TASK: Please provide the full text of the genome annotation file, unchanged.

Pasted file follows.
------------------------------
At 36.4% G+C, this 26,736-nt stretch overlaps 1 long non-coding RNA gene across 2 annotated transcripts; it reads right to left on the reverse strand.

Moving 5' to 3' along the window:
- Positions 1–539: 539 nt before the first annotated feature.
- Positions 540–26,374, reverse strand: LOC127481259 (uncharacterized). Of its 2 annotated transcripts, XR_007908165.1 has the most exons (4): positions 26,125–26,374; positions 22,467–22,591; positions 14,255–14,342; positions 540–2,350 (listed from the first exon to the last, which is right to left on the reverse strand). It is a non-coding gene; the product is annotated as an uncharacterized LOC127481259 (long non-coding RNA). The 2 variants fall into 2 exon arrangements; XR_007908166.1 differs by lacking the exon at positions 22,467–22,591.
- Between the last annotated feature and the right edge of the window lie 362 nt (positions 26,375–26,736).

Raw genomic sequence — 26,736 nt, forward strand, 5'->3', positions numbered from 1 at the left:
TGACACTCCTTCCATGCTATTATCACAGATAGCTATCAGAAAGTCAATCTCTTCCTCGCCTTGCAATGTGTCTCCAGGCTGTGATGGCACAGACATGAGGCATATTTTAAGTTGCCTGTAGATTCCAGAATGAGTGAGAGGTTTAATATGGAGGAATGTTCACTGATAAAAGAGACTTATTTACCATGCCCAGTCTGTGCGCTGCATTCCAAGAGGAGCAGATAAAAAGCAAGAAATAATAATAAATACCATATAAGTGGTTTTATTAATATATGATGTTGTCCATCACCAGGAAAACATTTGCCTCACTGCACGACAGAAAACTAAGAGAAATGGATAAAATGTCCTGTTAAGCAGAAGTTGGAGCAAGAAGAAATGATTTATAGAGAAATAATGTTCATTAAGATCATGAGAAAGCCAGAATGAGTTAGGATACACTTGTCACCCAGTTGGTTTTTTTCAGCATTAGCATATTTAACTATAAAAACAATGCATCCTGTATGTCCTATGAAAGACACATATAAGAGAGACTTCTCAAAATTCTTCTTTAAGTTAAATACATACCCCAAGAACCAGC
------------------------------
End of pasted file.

At 36.4% G+C, this 26,736-nt stretch overlaps 1 long non-coding RNA gene across 2 annotated transcripts; it reads right to left on the reverse strand.

Moving 5' to 3' along the window:
- Positions 1–539: 539 nt before the first annotated feature.
- Positions 540–26,374, reverse strand: LOC127481259 (uncharacterized). Of its 2 annotated transcripts, XR_007908165.1 has the most exons (4): positions 26,125–26,374; positions 22,467–22,591; positions 14,255–14,342; positions 540–2,350 (listed from the first exon to the last, which is right to left on the reverse strand). It is a non-coding gene; the product is annotated as an uncharacterized LOC127481259 (long non-coding RNA). The 2 variants fall into 2 exon arrangements; XR_007908166.1 differs by lacking the exon at positions 22,467–22,591.
- Between the last annotated feature and the right edge of the window lie 362 nt (positions 26,375–26,736).

Raw genomic sequence — 26,736 nt, forward strand, 5'->3', positions numbered from 1 at the left:
TGACACTCCTTCCATGCTATTATCACAGATAGCTATCAGAAAGTCAATCTCTTCCTCGCCTTGCAATGTGTCTCCAGGCTGTGATGGCACAGACATGAGGCATATTTTAAGTTGCCTGTAGATTCCAGAATGAGTGAGAGGTTTAATATGGAGGAATGTTCACTGATAAAAGAGACTTATTTACCATGCCCAGTCTGTGCGCTGCATTCCAAGAGGAGCAGATAAAAAGCAAGAAATAATAATAAATACCATATAAGTGGTTTTATTAATATATGATGTTGTCCATCACCAGGAAAACATTTGCCTCACTGCACGACAGAAAACTAAGAGAAATGGATAAAATGTCCTGTTAAGCAGAAGTTGGAGCAAGAAGAAATGATTTATAGAGAAATAATGTTCATTAAGATCATGAGAAAGCCAGAATGAGTTAGGATACACTTGTCACCCAGTTGGTTTTTTTCAGCATTAGCATATTTAACTATAAAAACAATGCATCCTGTATGTCCTATGAAAGACACATATAAGAGAGACTTCTCAAAATTCTTCTTTAAGTTAAATACATACCCCAAGAACCAGC